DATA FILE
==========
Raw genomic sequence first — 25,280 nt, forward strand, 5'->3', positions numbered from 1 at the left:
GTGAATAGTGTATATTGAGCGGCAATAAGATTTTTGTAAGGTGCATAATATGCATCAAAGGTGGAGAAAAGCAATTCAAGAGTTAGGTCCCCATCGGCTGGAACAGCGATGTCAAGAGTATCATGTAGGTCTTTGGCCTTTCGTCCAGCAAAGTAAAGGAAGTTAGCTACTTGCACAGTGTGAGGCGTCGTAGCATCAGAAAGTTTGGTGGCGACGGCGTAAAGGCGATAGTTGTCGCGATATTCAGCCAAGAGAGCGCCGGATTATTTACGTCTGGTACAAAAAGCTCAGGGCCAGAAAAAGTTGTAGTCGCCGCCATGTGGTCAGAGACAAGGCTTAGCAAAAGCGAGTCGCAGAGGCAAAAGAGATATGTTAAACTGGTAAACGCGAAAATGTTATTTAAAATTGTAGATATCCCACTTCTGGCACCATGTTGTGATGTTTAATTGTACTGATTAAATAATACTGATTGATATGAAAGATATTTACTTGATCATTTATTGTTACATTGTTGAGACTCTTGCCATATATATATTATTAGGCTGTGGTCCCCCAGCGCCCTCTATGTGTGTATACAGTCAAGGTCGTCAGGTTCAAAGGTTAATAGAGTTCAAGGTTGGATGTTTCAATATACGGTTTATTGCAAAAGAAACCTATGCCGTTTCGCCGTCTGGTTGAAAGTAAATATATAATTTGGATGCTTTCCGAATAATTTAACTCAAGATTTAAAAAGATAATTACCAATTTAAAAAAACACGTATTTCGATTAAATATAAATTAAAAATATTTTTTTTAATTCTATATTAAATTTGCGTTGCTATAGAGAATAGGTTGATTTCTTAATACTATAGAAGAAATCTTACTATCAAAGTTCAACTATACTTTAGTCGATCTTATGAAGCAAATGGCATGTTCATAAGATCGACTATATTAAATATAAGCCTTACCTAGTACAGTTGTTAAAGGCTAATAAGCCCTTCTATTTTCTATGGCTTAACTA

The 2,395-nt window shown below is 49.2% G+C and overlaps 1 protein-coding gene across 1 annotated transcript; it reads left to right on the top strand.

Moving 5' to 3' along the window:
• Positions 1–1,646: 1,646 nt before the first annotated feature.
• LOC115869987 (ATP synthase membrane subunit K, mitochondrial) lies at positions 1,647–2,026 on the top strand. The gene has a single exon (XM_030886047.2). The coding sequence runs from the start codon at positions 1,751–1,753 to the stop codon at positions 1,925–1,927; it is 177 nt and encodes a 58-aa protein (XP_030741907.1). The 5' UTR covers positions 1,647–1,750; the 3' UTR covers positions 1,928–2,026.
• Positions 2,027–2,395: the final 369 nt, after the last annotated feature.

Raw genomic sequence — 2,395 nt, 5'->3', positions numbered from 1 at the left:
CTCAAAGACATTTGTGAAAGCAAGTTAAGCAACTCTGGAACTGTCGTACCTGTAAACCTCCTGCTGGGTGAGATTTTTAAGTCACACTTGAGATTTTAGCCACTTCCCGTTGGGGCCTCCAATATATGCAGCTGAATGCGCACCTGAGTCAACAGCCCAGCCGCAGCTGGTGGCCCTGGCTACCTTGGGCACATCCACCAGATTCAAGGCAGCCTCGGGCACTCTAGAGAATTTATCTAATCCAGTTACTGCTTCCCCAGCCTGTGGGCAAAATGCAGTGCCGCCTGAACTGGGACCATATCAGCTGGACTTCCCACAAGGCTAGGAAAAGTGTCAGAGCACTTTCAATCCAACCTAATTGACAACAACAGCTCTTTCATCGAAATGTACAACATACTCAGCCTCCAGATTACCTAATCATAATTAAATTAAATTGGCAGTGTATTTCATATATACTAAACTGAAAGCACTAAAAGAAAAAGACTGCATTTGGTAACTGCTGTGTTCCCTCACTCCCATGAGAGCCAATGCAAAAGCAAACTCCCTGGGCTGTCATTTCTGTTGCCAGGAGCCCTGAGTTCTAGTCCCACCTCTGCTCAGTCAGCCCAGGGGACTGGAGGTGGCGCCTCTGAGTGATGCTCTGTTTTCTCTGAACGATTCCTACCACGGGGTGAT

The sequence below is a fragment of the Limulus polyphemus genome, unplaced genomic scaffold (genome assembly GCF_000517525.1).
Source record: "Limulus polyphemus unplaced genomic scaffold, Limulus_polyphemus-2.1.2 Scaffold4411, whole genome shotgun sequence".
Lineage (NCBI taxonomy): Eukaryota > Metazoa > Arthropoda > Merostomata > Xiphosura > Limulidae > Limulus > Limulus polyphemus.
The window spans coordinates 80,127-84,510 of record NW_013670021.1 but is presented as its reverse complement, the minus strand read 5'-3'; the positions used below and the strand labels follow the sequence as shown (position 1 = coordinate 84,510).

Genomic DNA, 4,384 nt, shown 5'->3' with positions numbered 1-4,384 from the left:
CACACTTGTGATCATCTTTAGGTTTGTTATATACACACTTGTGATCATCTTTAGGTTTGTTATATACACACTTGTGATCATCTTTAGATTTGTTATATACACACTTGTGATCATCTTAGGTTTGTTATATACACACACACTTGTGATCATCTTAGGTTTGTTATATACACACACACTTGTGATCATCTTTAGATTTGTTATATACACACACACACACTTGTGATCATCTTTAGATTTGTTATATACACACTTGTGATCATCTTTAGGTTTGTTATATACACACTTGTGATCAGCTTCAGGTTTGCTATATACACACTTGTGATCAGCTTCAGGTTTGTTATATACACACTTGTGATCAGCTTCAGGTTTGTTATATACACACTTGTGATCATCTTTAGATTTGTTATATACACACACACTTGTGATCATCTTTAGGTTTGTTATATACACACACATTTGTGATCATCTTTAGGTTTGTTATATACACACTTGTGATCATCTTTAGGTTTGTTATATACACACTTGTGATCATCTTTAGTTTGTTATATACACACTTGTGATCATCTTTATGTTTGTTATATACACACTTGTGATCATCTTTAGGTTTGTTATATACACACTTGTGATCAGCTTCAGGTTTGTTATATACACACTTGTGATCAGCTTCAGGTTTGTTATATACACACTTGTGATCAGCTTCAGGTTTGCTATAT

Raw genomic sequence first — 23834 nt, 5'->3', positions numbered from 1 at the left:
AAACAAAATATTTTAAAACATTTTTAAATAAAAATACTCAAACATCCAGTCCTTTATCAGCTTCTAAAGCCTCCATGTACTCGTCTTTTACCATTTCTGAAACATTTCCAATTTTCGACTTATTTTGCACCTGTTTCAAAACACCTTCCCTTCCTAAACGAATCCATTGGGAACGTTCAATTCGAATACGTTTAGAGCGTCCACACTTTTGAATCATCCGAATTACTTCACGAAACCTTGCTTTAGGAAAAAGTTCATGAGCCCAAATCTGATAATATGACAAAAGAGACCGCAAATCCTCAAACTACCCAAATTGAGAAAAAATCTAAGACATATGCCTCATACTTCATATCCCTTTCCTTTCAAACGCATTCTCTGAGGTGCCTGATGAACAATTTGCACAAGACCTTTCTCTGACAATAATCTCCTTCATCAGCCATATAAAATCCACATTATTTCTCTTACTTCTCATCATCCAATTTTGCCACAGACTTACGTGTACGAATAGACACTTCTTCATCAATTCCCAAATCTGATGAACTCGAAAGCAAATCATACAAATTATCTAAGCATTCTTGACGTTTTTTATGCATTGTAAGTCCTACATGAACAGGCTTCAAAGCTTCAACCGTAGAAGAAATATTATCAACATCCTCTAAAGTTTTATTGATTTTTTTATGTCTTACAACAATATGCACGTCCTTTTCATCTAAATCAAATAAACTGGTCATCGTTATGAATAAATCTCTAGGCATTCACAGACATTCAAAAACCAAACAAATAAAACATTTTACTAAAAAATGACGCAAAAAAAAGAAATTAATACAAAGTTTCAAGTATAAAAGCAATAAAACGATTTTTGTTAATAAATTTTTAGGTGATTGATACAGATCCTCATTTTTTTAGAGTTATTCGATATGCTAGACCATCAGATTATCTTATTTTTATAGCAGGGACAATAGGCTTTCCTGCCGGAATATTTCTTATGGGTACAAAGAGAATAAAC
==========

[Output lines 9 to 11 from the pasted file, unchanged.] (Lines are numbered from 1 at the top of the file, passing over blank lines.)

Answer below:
CTCAAAGACATTTGTGAAAGCAAGTTAAGCAACTCTGGAACTGTCGTACCTGTAAACCTCCTGCTGGGTGAGATTTTTAAGTCACACTTGAGATTTTAGCCACTTCCCGTTGGGGCCTCCAATATATGCAGCTGAATGCGCACCTGAGTCAACAGCCCAGCCGCAGCTGGTGGCCCTGGCTACCTTGGGCACATCCACCAGATTCAAGGCAGCCTCGGGCACTCTAGAGAATTTATCTAATCCAGTTACTGCTTCCCCAGCCTGTGGGCAAAATGCAGTGCCGCCTGAACTGGGACCATATCAGCTGGACTTCCCACAAGGCTAGGAAAAGTGTCAGAGCACTTTCAATCCAACCTAATTGACAACAACAGCTCTTTCATCGAAATGTACAACATACTCAGCCTCCAGATTACCTAATCATAATTAAATTAAATTGGCAGTGTATTTCATATATACTAAACTGAAAGCACTAAAAGAAAAAGACTGCATTTGGTAACTGCTGTGTTCCCTCACTCCCATGAGAGCCAATGCAAAAGCAAACTCCCTGGGCTGTCATTTCTGTTGCCAGGAGCCCTGAGTTCTAGTCCCACCTCTGCTCAGTCAGCCCAGGGGACTGGAGGTGGCGCCTCTGAGTGATGCTCTGTTTTCTCTGAACGATTCCTACCACGGGGTGAT

The sequence below is a fragment of the Limulus polyphemus genome, unplaced genomic scaffold (genome assembly GCF_000517525.1).
Source record: "Limulus polyphemus unplaced genomic scaffold, Limulus_polyphemus-2.1.2 Scaffold4411, whole genome shotgun sequence".